When you want to protect data in-motion, at rest or in use, you usually think about data discovery, data loss detection and prevention. Few would immediately consider transforming or modifying data in order to protect it.
But doing so can be a powerful and relatively easy tactic to prevent data loss. Our data security vision includes transforming data to secure it, and that’s why our DLP product includes powerful data transformation capabilities.
So what are some data modification techniques that you can use to protect your data and the use cases for them?
Delete sensitive elements
Let’s start with a simple example: one of the best ways to protect payment card data and comply with PCI DSS is to simply delete it. Deleting sensitive data as soon as it’s collected (or better yet, never collecting it in the first place) saves resources on encryption, data access control and removes – not merely reduces – the risk of data exposure or theft.
More generally, deleting the data is one way to practice data minimization. Having less data that attracts the attackers is both a security best practice (one of the few that is as true in the 1980s as in 2020s) and a compliance requirement (for example, it serves as one of the core principles of GDPR)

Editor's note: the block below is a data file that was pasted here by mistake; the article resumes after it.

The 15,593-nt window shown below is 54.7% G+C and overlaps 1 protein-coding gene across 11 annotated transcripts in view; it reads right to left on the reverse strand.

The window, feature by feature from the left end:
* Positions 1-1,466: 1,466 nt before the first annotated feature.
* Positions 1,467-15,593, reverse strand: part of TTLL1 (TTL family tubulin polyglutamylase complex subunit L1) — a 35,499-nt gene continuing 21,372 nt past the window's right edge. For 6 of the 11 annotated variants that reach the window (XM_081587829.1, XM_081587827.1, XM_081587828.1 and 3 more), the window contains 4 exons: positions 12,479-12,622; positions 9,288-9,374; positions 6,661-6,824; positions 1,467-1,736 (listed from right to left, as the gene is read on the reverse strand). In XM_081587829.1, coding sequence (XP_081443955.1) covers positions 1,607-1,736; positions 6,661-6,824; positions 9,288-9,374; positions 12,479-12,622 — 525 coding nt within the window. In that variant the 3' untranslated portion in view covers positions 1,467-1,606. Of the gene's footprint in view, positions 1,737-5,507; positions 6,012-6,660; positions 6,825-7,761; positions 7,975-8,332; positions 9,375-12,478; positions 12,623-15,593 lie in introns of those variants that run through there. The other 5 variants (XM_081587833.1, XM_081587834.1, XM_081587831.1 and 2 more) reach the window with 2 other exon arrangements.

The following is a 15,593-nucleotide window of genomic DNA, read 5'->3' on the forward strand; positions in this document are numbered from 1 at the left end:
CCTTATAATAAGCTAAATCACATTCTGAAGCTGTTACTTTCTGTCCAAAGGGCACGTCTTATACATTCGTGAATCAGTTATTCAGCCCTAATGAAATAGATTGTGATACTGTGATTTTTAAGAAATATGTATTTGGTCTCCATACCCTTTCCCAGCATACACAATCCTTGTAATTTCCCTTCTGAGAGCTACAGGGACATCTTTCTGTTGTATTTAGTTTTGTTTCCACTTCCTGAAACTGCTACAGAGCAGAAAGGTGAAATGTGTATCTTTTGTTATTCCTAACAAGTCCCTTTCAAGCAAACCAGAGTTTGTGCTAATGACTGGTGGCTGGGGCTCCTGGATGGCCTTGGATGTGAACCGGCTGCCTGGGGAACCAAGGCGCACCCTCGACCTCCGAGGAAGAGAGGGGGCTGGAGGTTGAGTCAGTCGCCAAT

Naturally, there are plenty of types of sensitive data that you can’t simply delete, and for which this strategy will not work, like business secrets or patient information at a hospital. But for many cases, transforming data to protect it satisfies the triad of security, compliance and privacy use cases.
In many cases, data retains its full value even when sensitive or regulated elements are removed. Customer support chat logs work just as well after an accidentally shared payment card number is removed. A doctor can make a diagnosis without seeing a Social Security Number (SSN) or Medical Record Number (MRN). Transaction trend analysis works just as well when bank account numbers are not included. For many contexts, the sensitive, personal or regulated parts don’t matter at all.
Another area this works well is when a communication’s purpose is satisfied even with data removed. For example, a support rep can help a customer use an app without knowing that customer’s first name and last name.
As another example, our DLP system can clean up the datasets used to train an AI, so that the AI systems can learn without being exposed to any personal or sensitive data. Even first and last names can be automatically removed from a stream of data before it’s used to train an AI. Does your DLP do that?
In practice, this tactic can be applied to both structured (databases) and unstructured (email, chats, image captures, voice recordings) data. Removing “toxic” elements that are a target for attackers or subject to regulations reduces the risk, and preserves the business value of a dataset.